Dr. Daquin and Dr. Clipper Publish Article in the Journal of Criminal Justice

Dr. Jane Daquin, Dr. Stephen Clipper, former UA CCJ graduate student Amanda Rude, and Dr. Leah Daigle published, “Family incarceration and prison adaptation: Investigating the impact of family incarceration history on prison misconduct” in the Journal of Criminal Justice. This article studied the intergenerational transmission of crime (ITC) perspective which suggests that children of those who engage in crime are more likely to end up offending themselves. Specifically, they are more likely to engage in crime, be arrested, and be incarcerated compared to children of parents without a criminal record. What remains unclear is the effect parental offending has on the prison experience of their offspring who are incarcerated. Additionally, the impact of sibling incarceration on one’s incarceration experiences has not been examined. Drawing on the ITC framework, rule breaking behavior may extend to the prison context. Indeed, the few studies that have examined this relationship find that incarcerated persons who have a family incarceration history are more likely to have rule violations, which suggests family history may be a risk factor for misconduct. To investigate, the current study uses coarsened exact matching and data from the Survey of Prison Inmates to examine the misconduct of incarcerated persons with and without a family history of incarceration net of the effects of other covariates. After matching, results indicate that there is no statistically significant differences in misconduct between those with no family history of incarceration compared to those with a sibling or a parent who has been incarcerated.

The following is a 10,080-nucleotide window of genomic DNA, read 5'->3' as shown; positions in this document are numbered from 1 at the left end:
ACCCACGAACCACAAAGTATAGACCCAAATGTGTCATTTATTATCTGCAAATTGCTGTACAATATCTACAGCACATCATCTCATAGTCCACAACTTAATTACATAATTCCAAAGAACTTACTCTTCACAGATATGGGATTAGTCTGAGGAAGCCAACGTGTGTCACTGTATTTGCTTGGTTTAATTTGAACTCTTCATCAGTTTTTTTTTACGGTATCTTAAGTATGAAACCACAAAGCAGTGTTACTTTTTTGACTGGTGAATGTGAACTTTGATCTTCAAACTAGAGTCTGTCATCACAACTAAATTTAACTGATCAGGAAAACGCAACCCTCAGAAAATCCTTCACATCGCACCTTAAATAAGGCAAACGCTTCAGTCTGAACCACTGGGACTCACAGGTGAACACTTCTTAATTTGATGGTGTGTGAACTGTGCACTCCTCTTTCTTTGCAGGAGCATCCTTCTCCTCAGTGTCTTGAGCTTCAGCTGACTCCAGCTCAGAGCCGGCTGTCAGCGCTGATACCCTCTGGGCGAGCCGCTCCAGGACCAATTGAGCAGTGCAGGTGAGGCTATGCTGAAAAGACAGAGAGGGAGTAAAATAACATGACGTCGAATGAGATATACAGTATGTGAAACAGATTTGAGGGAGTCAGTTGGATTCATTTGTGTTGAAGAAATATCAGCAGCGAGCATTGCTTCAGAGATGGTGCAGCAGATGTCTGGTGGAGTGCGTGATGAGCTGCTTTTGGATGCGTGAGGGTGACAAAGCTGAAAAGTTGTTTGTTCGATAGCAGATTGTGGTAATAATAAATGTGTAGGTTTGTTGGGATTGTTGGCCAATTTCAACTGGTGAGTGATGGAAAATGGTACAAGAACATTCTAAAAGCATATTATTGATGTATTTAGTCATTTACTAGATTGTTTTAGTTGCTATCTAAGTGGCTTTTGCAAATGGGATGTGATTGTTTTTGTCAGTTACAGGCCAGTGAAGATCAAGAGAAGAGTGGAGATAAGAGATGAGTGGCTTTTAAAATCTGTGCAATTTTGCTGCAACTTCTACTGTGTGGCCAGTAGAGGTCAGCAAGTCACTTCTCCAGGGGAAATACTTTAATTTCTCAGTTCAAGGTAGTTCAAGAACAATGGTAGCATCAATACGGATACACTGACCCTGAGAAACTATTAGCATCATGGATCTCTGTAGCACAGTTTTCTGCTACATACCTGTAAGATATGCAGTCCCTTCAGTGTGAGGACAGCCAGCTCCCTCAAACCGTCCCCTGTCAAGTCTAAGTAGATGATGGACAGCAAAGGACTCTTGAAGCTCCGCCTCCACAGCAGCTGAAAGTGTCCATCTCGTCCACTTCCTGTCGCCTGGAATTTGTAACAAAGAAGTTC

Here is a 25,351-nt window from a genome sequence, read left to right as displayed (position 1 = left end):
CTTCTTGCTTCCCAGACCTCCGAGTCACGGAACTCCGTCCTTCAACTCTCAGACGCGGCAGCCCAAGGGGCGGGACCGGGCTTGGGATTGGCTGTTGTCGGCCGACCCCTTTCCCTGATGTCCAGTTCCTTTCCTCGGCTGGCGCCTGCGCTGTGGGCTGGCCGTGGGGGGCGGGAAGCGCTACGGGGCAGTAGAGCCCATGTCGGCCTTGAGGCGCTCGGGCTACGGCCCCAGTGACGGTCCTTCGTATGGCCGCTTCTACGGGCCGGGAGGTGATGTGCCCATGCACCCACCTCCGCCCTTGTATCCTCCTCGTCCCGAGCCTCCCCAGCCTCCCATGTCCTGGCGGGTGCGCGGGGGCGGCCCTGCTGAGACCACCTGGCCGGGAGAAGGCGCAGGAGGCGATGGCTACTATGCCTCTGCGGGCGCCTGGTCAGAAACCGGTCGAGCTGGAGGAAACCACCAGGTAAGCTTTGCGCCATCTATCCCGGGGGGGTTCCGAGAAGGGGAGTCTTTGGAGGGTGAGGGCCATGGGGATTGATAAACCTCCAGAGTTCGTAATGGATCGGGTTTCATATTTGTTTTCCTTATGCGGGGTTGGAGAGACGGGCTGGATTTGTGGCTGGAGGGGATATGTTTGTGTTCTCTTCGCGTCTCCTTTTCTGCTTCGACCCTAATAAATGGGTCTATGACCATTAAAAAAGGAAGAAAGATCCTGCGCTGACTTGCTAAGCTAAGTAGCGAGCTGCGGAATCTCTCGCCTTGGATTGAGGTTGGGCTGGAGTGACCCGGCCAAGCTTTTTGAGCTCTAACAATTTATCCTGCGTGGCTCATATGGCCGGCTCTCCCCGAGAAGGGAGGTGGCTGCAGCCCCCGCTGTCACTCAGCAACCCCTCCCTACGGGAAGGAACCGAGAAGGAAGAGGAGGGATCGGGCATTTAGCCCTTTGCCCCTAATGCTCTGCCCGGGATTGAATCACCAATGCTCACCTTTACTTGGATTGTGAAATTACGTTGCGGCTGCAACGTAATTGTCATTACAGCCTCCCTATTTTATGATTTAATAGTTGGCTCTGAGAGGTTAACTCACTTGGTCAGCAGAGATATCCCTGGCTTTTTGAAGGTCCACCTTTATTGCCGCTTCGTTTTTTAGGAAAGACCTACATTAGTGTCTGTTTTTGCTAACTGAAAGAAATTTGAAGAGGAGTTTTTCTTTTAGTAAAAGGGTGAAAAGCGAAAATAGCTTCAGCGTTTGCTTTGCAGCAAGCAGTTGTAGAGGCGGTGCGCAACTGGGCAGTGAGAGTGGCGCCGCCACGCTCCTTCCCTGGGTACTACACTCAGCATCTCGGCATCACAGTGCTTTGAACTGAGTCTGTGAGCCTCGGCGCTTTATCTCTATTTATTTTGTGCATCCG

This article can be found here.